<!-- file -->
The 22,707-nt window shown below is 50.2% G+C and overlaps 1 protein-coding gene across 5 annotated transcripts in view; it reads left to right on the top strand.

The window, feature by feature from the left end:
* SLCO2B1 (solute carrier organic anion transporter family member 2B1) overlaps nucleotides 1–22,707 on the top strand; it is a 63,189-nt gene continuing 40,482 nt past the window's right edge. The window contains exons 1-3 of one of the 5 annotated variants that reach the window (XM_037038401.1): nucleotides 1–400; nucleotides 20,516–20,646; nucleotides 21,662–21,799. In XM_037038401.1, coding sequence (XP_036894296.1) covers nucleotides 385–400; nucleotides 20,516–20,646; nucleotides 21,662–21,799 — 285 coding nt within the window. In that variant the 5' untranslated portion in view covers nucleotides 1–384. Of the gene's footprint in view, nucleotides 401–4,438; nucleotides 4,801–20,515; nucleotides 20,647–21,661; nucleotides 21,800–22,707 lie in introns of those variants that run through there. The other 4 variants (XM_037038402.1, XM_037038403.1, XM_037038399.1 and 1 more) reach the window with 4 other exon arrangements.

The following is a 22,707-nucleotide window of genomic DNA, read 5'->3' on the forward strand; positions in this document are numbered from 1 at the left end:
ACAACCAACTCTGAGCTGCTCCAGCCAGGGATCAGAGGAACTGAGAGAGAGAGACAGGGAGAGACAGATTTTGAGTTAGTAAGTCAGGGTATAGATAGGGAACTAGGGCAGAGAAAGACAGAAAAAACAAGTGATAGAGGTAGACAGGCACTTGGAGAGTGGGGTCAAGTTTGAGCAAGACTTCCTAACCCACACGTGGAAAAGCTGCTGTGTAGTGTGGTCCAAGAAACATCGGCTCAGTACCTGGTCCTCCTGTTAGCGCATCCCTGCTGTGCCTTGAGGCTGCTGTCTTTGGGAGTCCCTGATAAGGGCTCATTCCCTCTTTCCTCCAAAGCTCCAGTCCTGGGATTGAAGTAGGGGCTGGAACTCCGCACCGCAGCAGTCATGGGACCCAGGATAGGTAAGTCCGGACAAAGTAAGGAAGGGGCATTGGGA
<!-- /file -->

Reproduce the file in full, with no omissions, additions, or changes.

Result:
The 22,707-nt window shown below is 50.2% G+C and overlaps 1 protein-coding gene across 5 annotated transcripts in view; it reads left to right on the top strand.

The window, feature by feature from the left end:
* SLCO2B1 (solute carrier organic anion transporter family member 2B1) overlaps nucleotides 1–22,707 on the top strand; it is a 63,189-nt gene continuing 40,482 nt past the window's right edge. The window contains exons 1-3 of one of the 5 annotated variants that reach the window (XM_037038401.1): nucleotides 1–400; nucleotides 20,516–20,646; nucleotides 21,662–21,799. In XM_037038401.1, coding sequence (XP_036894296.1) covers nucleotides 385–400; nucleotides 20,516–20,646; nucleotides 21,662–21,799 — 285 coding nt within the window. In that variant the 5' untranslated portion in view covers nucleotides 1–384. Of the gene's footprint in view, nucleotides 401–4,438; nucleotides 4,801–20,515; nucleotides 20,647–21,661; nucleotides 21,800–22,707 lie in introns of those variants that run through there. The other 4 variants (XM_037038402.1, XM_037038403.1, XM_037038399.1 and 1 more) reach the window with 4 other exon arrangements.

The following is a 22,707-nucleotide window of genomic DNA, read 5'->3' on the forward strand; positions in this document are numbered from 1 at the left end:
ACAACCAACTCTGAGCTGCTCCAGCCAGGGATCAGAGGAACTGAGAGAGAGAGACAGGGAGAGACAGATTTTGAGTTAGTAAGTCAGGGTATAGATAGGGAACTAGGGCAGAGAAAGACAGAAAAAACAAGTGATAGAGGTAGACAGGCACTTGGAGAGTGGGGTCAAGTTTGAGCAAGACTTCCTAACCCACACGTGGAAAAGCTGCTGTGTAGTGTGGTCCAAGAAACATCGGCTCAGTACCTGGTCCTCCTGTTAGCGCATCCCTGCTGTGCCTTGAGGCTGCTGTCTTTGGGAGTCCCTGATAAGGGCTCATTCCCTCTTTCCTCCAAAGCTCCAGTCCTGGGATTGAAGTAGGGGCTGGAACTCCGCACCGCAGCAGTCATGGGACCCAGGATAGGTAAGTCCGGACAAAGTAAGGAAGGGGCATTGGGA